Base restores ROS process

  • Published
  • By Senior Airman Joshua Dewberry
  • 52nd Fighter Wing Public Affairs

All Airmen use government-issued equipment, but not everyone may realize most of that equipment is tracked on a list.

Equipment lists provide an inventory of what Air Force units already have and identifies what they need because an asset was lost or damaged.

Delia Russell, the 52nd Fighter Wing Report of Survey program manager, said “It’s just like when you go grocery shopping; you check what you already have in your kitchen so you don’t waste time or money…That’s the true goal of the ROS program: to save the Air Force time and money by investigating the cause of assets loss or damage.”

AFMAN 23-220 provides Air Force guidance on the ROS process, but it primarily begins when equipment is lost or damaged and helps to determine accountability.  That said, according to Lt. Col. Andre Bradley, 52nd Logistics Readiness Squadron commander, “The focus of the ROS program is accountability of government assets, not to conduct a witch hunt of Airmen who break or lose something, so the program uses an investigation mechanism to assess responsibility, liability and process flaws.”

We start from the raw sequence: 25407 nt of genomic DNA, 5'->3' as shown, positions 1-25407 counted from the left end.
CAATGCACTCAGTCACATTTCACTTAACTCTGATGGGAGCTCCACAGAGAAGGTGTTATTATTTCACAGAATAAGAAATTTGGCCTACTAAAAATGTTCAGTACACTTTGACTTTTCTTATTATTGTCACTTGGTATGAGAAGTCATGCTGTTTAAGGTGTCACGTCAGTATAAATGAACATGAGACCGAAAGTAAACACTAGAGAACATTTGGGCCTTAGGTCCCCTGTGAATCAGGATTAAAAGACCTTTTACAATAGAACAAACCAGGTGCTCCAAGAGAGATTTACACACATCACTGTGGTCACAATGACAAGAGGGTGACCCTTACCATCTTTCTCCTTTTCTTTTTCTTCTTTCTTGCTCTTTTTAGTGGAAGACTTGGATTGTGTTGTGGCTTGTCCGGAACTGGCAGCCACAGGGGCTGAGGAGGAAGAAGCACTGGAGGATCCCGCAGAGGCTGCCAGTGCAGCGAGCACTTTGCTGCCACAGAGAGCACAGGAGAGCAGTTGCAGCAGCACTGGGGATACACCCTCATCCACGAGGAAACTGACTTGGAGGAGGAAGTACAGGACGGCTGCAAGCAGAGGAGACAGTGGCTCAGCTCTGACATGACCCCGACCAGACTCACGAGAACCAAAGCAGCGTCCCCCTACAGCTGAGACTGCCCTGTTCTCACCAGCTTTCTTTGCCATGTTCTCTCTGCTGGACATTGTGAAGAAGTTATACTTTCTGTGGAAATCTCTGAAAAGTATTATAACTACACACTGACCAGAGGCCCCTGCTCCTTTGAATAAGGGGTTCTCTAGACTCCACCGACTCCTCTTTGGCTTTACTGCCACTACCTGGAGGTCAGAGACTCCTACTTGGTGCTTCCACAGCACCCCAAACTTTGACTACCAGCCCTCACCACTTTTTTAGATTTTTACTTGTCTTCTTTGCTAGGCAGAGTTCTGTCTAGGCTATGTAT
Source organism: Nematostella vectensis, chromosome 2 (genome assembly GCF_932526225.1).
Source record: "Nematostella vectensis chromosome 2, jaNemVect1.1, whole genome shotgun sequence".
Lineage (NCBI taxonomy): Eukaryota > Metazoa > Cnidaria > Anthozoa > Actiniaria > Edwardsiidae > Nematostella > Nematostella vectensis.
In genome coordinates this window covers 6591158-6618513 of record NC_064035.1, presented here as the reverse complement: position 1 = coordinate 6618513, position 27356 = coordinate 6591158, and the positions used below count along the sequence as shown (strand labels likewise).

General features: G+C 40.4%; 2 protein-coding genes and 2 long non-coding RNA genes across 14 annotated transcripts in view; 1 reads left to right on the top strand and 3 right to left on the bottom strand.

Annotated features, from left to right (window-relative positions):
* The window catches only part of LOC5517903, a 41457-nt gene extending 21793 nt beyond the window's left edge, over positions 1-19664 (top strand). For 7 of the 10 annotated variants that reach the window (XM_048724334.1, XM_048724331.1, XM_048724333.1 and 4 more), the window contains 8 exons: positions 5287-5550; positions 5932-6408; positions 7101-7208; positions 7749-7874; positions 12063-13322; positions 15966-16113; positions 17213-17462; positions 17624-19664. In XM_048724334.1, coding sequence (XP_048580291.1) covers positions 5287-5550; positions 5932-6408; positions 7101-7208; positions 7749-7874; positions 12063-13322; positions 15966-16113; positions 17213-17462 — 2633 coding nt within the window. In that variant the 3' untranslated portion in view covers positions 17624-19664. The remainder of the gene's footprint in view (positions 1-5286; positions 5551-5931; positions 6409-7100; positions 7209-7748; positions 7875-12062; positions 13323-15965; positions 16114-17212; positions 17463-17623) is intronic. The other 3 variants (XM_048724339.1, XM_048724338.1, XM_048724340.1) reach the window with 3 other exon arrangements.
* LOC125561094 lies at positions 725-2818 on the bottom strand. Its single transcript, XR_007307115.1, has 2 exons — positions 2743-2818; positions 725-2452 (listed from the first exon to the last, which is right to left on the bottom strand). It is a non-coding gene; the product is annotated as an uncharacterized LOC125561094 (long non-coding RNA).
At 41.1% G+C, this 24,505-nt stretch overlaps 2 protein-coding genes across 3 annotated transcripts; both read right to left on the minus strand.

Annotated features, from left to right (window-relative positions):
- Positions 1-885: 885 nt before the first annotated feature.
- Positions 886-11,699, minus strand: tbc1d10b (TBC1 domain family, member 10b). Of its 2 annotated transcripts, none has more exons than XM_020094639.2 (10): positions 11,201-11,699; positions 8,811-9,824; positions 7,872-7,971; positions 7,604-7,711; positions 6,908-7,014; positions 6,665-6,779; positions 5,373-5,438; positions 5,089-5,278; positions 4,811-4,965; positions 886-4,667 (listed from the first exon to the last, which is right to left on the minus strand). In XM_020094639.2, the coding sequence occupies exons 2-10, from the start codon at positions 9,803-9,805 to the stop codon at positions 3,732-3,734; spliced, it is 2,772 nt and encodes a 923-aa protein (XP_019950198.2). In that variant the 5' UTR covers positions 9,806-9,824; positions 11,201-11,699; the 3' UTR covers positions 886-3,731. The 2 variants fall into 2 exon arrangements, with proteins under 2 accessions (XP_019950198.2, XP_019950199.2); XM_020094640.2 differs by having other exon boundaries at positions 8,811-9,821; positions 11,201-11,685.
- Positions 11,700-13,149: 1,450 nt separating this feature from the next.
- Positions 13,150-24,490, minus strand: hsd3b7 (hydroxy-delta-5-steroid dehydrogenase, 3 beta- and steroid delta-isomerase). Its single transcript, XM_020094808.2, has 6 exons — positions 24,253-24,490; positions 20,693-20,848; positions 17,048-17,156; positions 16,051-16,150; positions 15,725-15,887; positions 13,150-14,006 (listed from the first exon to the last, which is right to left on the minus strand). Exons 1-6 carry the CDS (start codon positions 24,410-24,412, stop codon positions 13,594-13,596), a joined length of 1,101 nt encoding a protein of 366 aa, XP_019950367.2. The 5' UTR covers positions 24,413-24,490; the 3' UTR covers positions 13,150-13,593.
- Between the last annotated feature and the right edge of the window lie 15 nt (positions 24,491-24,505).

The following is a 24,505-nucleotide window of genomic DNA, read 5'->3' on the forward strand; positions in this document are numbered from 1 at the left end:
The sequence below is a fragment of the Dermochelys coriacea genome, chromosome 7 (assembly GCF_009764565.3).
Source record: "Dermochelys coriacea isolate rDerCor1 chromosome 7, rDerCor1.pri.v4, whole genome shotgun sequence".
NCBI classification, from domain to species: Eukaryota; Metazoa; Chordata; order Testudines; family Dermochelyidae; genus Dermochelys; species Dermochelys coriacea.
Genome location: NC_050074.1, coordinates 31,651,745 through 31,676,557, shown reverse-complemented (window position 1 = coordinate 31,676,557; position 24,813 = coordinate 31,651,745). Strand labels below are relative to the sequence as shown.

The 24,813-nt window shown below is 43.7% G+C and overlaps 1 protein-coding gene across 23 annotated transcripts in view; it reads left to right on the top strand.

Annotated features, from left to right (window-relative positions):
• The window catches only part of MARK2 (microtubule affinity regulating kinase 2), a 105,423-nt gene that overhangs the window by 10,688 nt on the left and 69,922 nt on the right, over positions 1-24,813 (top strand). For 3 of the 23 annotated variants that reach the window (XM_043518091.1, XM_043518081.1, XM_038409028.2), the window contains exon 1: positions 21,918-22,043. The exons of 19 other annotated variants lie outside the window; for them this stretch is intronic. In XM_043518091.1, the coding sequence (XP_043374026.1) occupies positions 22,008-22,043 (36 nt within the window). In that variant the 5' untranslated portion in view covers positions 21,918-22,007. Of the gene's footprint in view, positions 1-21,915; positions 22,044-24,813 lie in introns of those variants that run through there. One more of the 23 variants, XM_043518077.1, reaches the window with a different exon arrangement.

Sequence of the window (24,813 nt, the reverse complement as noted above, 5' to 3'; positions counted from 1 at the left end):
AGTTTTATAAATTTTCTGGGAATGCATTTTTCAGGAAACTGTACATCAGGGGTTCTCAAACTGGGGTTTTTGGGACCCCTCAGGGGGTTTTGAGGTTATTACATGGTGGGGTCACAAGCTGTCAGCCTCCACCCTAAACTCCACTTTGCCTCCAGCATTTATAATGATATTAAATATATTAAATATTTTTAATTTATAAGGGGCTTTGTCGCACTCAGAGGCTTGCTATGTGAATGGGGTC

The ROS process also helps account for assets found on base.  This could include small items like key boards to larger items like vehicles that are not accounted for on an inventory for your unit.  If it is an overage of the inventory, this could lead to an ROS as well.

Recently, the 52nd FW commander made the ROS program a special-interest item to heighten wing leadership's awareness of trends and costs associated with lost or damaged assets.  The assets are usually communication-type equipment items like government-issued cellphones, laptops, printers and desktop computers, according to Russell.

If the investigation reveals that loss or damage of an asset is due to negligence, accountability methods may include financial restitution, counseling, reprimands, appropriate remarks in performance evaluations, service to the installation or the community and other possible non-judicial punishment.   That said, Russell reiterated “another intent of the program is to ensure we’re all good stewards of taxpayer dollars.”

Russell’s position was an additional duty before a full-time civilian position was created in 2014. Before then, a three-year backlog developed as the responsibility changed hands multiple times due to deployments, reassignments, and other mission requirements.  Since she took over the ROS program, the backlog has been closed out and more than $707,000 worth of equipment has been recovered which saved the Air Force the trouble of unnecessary equipment purchases.

For questions about the ROS process, please contact Russell at 452-4347 or via e-mail